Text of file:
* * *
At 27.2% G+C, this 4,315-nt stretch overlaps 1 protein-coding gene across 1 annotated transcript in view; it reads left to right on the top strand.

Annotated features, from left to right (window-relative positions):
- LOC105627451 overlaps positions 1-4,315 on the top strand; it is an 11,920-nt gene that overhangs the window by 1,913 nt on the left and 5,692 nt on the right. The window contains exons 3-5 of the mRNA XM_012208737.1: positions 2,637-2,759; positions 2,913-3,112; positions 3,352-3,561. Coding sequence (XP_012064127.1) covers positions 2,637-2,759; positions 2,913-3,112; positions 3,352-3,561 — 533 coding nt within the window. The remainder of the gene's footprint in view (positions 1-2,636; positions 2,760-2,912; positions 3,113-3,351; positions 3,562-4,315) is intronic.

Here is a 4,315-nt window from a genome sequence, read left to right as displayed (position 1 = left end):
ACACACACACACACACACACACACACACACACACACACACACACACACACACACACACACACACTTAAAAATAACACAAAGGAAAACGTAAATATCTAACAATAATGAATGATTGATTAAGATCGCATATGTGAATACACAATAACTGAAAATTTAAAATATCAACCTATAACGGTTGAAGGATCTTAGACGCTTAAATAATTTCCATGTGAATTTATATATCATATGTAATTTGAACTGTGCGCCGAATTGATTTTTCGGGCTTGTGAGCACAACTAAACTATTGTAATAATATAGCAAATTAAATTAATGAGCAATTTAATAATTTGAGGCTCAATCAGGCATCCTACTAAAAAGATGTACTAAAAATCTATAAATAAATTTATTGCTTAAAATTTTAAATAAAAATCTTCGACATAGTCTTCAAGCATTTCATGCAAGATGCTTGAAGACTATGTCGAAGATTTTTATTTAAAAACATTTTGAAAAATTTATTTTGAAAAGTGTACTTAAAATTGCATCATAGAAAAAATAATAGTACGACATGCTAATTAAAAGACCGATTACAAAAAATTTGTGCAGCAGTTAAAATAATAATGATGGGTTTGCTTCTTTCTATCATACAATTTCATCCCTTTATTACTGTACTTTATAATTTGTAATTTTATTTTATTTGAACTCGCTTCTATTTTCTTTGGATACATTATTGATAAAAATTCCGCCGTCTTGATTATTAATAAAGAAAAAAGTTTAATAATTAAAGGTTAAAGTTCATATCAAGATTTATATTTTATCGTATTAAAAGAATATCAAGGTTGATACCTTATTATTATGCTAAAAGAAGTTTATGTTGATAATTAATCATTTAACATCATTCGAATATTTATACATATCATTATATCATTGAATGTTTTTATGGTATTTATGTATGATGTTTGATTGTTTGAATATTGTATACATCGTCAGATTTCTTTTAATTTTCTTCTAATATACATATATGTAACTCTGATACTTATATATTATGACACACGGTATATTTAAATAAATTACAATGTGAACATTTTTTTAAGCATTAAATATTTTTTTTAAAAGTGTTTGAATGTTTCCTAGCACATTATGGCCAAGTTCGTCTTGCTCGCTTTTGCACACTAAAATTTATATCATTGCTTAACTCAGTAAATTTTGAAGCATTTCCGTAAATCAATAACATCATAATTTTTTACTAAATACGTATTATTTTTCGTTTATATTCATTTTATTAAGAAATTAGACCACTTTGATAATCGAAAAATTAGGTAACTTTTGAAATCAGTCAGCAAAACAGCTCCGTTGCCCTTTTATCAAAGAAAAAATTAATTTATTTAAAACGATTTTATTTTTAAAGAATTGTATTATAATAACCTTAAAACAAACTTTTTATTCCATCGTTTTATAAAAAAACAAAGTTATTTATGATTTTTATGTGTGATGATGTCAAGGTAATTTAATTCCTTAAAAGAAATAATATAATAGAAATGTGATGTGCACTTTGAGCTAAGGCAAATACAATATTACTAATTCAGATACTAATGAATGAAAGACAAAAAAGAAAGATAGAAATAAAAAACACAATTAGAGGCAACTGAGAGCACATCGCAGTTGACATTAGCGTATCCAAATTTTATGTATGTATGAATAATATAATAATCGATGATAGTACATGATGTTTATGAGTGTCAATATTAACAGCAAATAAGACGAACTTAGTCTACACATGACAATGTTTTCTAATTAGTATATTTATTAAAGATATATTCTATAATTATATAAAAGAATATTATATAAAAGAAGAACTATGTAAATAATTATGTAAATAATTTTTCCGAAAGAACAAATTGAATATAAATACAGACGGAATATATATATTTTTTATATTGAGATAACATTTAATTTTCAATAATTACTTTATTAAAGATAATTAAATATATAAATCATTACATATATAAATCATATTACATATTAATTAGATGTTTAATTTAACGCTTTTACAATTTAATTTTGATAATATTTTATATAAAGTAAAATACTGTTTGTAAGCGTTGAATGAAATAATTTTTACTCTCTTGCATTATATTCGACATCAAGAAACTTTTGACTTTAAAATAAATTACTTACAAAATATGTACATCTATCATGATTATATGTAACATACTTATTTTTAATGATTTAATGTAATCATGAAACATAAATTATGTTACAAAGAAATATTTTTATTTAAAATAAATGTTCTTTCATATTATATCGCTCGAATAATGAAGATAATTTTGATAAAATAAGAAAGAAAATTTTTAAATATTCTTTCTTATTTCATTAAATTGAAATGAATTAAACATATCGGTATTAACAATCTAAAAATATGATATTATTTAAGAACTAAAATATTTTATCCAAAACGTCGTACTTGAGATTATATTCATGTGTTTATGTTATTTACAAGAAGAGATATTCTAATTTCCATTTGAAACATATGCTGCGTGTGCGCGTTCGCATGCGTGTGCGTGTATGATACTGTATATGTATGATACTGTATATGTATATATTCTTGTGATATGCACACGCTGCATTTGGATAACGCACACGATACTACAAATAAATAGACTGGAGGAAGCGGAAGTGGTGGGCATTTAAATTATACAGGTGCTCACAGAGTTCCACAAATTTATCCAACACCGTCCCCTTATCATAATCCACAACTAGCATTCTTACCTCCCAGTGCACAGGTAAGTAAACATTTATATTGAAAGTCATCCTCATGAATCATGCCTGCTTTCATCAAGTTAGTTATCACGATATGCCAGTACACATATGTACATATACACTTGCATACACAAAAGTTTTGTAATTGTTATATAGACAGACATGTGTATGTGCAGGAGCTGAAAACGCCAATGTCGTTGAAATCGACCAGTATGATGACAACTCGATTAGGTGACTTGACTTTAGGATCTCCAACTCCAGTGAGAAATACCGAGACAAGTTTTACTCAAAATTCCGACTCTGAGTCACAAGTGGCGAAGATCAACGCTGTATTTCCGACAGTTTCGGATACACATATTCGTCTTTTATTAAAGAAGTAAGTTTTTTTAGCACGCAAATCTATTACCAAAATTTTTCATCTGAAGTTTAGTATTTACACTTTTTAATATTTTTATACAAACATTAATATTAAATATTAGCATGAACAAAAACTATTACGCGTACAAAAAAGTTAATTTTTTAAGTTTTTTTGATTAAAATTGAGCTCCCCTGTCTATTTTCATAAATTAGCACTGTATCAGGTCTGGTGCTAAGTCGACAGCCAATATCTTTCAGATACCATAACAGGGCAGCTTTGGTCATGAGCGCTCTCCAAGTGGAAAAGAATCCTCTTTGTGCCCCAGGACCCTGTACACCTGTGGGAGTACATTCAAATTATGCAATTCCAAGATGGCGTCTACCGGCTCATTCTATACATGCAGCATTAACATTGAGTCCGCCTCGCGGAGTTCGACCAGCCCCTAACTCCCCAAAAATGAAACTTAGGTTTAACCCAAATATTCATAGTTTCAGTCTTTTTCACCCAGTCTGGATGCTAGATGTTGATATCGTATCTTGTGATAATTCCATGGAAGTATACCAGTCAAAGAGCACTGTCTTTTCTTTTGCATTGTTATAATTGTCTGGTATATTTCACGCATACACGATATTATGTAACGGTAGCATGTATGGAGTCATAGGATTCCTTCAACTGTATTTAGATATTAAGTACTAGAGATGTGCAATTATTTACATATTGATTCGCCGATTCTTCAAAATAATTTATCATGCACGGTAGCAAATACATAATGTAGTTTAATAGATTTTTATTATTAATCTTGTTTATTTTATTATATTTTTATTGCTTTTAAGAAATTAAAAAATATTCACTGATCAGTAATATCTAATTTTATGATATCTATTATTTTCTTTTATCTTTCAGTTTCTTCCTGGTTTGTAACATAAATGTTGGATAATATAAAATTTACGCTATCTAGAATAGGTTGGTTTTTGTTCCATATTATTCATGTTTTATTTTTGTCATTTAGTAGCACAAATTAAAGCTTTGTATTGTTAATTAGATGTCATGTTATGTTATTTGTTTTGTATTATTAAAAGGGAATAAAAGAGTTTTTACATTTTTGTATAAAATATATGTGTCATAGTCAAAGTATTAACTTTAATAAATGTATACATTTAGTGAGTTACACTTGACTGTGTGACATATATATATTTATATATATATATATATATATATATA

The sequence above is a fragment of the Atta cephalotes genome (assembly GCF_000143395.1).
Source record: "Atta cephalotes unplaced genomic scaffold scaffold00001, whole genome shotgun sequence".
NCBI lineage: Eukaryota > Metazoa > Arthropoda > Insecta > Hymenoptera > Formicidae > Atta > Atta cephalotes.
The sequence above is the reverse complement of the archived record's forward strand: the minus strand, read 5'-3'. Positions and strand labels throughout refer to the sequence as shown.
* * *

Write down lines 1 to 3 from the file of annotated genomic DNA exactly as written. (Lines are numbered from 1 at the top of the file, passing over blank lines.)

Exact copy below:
At 27.2% G+C, this 4,315-nt stretch overlaps 1 protein-coding gene across 1 annotated transcript in view; it reads left to right on the top strand.

Annotated features, from left to right (window-relative positions):
- LOC105627451 overlaps positions 1-4,315 on the top strand; it is an 11,920-nt gene that overhangs the window by 1,913 nt on the left and 5,692 nt on the right. The window contains exons 3-5 of the mRNA XM_012208737.1: positions 2,637-2,759; positions 2,913-3,112; positions 3,352-3,561. Coding sequence (XP_012064127.1) covers positions 2,637-2,759; positions 2,913-3,112; positions 3,352-3,561 — 533 coding nt within the window. The remainder of the gene's footprint in view (positions 1-2,636; positions 2,760-2,912; positions 3,113-3,351; positions 3,562-4,315) is intronic.